• Glenn

    A woman who opened her parked car’s door and knocked a Brooklyn cyclist into the path of a bus went on trial Thursday – but only for driving with a suspended license. Even if convicted, Krystal Francis, 25, will face just 30 days in jail or a maximum fine of $500 .

    That’s it – 30 days in jail for driving without a license and contributing directly to the death of another person and not staying at the scene of an accident she caused??

  • dporpentine

    @b0b5a0cf4ee09ff380fd46de4055393f:disqus  Not just leaving the scene, but leaving the scene to go to a . . . baby shower. And of course (from the article): “Jurors are barred from being told that Jasmine Herron, 23, died in the September 2010 accident.”

  • Ian Turner

    On Wednesday I passed a driver who was calling the police to complain about a cyclist he had doored, because the cyclist “tried to get away”.

  • Joe R.

    I fully agree with everyone here who mentions that it’s refreshing to hear someone of stature mention that laws regarding bicycles should be more realistic. I personally would allow bikes to treat reds as yields whether going straight or turning. And I emphasize that yield means exactly that-if cars or pedestrians are crossing the intersection, you wait until they clear it before proceeding. If there is no clear interval, you simply wait for the light to change.

    Timing lights sounds good in theory, but for various reasons it’s not practical in many parts of the outer boroughs. Remember that unlike Manhattan, you have major arterials going north-south and east-west. Timing lights on both so one can proceed at a steady speed without hitting red in either direction is just about impossible. Light timing works well only where you have an arterial which only intersects minor streets. Even in this ideal case, timing lights for cyclist speeds presents major problems given the variability in cruising speeds even for the same cyclist under different road conditions. A far better approach would be to replace as many traffic lights as possible with roundabouts.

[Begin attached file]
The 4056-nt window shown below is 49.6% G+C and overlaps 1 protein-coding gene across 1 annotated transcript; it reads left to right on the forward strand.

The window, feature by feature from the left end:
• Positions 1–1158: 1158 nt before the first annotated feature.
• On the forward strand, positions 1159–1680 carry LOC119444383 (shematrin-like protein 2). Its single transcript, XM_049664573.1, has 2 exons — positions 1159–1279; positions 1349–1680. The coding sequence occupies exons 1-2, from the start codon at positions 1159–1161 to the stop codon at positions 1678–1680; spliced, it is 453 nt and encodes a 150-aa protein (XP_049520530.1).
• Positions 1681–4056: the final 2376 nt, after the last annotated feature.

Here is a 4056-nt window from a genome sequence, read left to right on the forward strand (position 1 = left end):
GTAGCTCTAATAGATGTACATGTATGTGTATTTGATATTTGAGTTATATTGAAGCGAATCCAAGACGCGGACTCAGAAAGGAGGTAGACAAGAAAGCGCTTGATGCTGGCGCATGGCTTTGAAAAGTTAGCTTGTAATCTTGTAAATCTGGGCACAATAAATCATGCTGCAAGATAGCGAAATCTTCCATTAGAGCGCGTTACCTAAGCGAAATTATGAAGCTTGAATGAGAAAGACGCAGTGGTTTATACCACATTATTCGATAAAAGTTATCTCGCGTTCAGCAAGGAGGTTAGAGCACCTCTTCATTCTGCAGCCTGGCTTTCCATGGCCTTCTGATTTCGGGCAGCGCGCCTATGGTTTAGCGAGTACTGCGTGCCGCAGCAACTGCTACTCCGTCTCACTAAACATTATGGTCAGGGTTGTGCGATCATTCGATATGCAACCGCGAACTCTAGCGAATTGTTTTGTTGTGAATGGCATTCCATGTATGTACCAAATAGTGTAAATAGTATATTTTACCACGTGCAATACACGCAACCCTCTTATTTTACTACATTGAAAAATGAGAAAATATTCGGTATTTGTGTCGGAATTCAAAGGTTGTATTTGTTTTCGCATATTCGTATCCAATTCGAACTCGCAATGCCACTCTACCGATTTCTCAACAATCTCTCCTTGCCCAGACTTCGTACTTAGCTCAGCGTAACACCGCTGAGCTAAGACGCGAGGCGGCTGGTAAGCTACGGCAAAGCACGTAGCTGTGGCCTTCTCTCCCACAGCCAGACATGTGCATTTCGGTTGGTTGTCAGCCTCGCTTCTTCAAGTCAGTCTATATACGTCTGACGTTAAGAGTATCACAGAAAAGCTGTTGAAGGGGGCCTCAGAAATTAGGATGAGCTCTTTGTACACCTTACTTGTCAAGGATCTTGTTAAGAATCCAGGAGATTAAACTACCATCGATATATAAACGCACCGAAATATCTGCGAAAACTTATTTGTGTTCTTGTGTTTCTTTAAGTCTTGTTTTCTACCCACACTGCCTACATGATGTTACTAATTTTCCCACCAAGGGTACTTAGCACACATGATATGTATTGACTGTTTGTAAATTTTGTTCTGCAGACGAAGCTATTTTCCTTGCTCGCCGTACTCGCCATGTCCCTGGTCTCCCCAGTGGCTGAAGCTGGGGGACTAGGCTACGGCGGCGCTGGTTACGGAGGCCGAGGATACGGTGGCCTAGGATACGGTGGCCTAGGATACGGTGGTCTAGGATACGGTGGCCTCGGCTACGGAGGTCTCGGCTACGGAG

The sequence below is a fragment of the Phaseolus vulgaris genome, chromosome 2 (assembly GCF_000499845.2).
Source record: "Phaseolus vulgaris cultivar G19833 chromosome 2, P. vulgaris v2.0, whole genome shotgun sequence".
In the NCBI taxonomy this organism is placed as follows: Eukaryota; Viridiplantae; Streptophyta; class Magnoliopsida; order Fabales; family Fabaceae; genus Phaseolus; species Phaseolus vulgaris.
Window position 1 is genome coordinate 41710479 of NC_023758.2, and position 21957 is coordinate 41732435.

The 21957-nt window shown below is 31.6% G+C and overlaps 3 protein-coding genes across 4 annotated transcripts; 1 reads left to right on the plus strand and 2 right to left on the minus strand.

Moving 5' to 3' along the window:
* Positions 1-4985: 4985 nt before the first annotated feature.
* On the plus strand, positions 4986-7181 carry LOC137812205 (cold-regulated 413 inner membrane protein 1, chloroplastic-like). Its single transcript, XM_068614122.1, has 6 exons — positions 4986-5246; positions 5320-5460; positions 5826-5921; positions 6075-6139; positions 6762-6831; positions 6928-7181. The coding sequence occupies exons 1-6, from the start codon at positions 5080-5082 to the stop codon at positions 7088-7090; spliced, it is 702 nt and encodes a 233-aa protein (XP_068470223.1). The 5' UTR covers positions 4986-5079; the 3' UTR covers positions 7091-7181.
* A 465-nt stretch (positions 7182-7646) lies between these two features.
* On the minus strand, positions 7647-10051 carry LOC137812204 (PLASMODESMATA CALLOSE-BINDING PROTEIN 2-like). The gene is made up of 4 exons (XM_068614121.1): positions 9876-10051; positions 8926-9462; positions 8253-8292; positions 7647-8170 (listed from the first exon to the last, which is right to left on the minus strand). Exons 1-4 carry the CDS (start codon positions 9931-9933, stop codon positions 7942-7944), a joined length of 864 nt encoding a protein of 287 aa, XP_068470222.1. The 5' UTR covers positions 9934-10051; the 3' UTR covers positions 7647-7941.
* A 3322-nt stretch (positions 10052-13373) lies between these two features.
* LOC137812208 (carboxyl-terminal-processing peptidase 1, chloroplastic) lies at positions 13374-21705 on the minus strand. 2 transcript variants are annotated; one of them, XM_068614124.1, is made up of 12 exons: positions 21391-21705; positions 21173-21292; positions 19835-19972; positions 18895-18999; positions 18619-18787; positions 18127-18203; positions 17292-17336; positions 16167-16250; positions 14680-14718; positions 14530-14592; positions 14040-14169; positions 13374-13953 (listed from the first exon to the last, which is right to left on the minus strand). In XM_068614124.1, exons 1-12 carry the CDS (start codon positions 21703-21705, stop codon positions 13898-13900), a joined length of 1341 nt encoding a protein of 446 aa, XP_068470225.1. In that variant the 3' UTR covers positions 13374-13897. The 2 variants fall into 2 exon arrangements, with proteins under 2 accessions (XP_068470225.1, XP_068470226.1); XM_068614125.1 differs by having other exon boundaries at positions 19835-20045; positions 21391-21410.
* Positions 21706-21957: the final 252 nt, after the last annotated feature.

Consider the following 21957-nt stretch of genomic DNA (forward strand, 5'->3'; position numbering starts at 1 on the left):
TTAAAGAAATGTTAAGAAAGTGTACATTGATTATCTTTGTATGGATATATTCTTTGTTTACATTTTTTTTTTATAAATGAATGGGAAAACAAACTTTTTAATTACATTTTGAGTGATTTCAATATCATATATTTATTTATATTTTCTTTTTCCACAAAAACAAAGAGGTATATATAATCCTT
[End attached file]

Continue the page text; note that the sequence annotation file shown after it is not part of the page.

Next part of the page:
• Joe R.

    @d8d46f16f380afef59ca318522397233:disqus Same thing for me with the winds.  A few weeks ago I rode a couple of miles past city limits. Coming back fighting the headwinds I barely averaged 14 mph. Of course, going out was nice-I averaged over 17 mph, including close to 19 mph over one 6 mile stretch. And I hit 35 mph twice, once on a nearly level road (which shows how strong the tailwind was). Overall average for the 24 mile ride was 15.6 mph. I find when it’s windy, the speed I gain with the tailwinds never makes up for the speed I lose fighting headwinds in the other direction. Crosswinds are always a speed killer as well.

    Regarding Manhattan, it’s been literally decades since I last rode there, but one experience stands out. Back in 1981 when I tried messengering for a short time I went from 125th Street to West 4th Street without hitting a light. Of course, I did it in 15 minutes flat. I’ve yet to average that kind of speed over that long a stretch anywhere else in NYC, even Eastern Queens late nights. Back in college I covered 10 miles in 25 minutes, but this was on Route 1 in NJ going from Trenton back to Princeton.  That road only had lights every few miles, and they stay green unless a vehicle on the cross street trips the detector.

  • Eric McClure

    That San Francisco video is chilling.  And police acceptance of vehicular violence appears to be bicoastal.

  • fj

    Senate Climate Hawks Deliver Speech Call for U.S. Action on the “Planetary Crisis of Global Warming”

    http://thinkprogress.org/romm/2012/02/17/427842/senate-climate-hawks-speech-action-on-the-planetary-crisis-of-global-warming/

  • fj

    World’s Worst Elected Official Makes the Case for Sprawl

    http://thinkprogress.org/rom/2012/02/20/428714/worlds-worst-elected-official-makes-case-for-sprawl/